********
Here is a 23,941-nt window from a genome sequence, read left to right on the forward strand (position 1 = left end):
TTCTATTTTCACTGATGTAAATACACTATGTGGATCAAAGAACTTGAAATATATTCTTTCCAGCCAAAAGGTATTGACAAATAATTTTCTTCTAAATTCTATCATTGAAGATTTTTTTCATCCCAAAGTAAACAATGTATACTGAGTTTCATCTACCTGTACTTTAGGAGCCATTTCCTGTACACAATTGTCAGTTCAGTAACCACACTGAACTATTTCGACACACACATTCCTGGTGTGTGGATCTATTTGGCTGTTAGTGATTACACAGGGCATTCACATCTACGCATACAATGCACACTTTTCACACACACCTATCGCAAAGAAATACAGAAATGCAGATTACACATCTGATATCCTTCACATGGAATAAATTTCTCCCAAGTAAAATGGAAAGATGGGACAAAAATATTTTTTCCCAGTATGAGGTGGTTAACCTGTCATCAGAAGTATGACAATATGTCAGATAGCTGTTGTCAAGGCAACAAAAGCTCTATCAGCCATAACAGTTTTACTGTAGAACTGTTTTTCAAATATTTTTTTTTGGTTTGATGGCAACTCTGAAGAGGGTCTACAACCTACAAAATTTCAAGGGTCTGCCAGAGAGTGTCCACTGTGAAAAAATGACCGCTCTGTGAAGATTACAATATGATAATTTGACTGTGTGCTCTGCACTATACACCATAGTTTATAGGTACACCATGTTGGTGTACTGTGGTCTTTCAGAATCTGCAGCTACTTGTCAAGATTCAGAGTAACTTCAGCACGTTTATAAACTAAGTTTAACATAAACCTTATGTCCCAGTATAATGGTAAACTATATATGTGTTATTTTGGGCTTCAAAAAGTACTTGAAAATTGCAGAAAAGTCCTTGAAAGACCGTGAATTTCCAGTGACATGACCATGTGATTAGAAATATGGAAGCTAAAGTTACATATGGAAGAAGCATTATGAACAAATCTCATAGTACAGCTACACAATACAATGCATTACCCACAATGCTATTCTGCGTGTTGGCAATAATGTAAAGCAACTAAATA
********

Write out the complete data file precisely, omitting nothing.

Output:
Here is a 23,941-nt window from a genome sequence, read left to right on the forward strand (position 1 = left end):
TTCTATTTTCACTGATGTAAATACACTATGTGGATCAAAGAACTTGAAATATATTCTTTCCAGCCAAAAGGTATTGACAAATAATTTTCTTCTAAATTCTATCATTGAAGATTTTTTTCATCCCAAAGTAAACAATGTATACTGAGTTTCATCTACCTGTACTTTAGGAGCCATTTCCTGTACACAATTGTCAGTTCAGTAACCACACTGAACTATTTCGACACACACATTCCTGGTGTGTGGATCTATTTGGCTGTTAGTGATTACACAGGGCATTCACATCTACGCATACAATGCACACTTTTCACACACACCTATCGCAAAGAAATACAGAAATGCAGATTACACATCTGATATCCTTCACATGGAATAAATTTCTCCCAAGTAAAATGGAAAGATGGGACAAAAATATTTTTTCCCAGTATGAGGTGGTTAACCTGTCATCAGAAGTATGACAATATGTCAGATAGCTGTTGTCAAGGCAACAAAAGCTCTATCAGCCATAACAGTTTTACTGTAGAACTGTTTTTCAAATATTTTTTTTTGGTTTGATGGCAACTCTGAAGAGGGTCTACAACCTACAAAATTTCAAGGGTCTGCCAGAGAGTGTCCACTGTGAAAAAATGACCGCTCTGTGAAGATTACAATATGATAATTTGACTGTGTGCTCTGCACTATACACCATAGTTTATAGGTACACCATGTTGGTGTACTGTGGTCTTTCAGAATCTGCAGCTACTTGTCAAGATTCAGAGTAACTTCAGCACGTTTATAAACTAAGTTTAACATAAACCTTATGTCCCAGTATAATGGTAAACTATATATGTGTTATTTTGGGCTTCAAAAAGTACTTGAAAATTGCAGAAAAGTCCTTGAAAGACCGTGAATTTCCAGTGACATGACCATGTGATTAGAAATATGGAAGCTAAAGTTACATATGGAAGAAGCATTATGAACAAATCTCATAGTACAGCTACACAATACAATGCATTACCCACAATGCTATTCTGCGTGTTGGCAATAATGTAAAGCAACTAAATA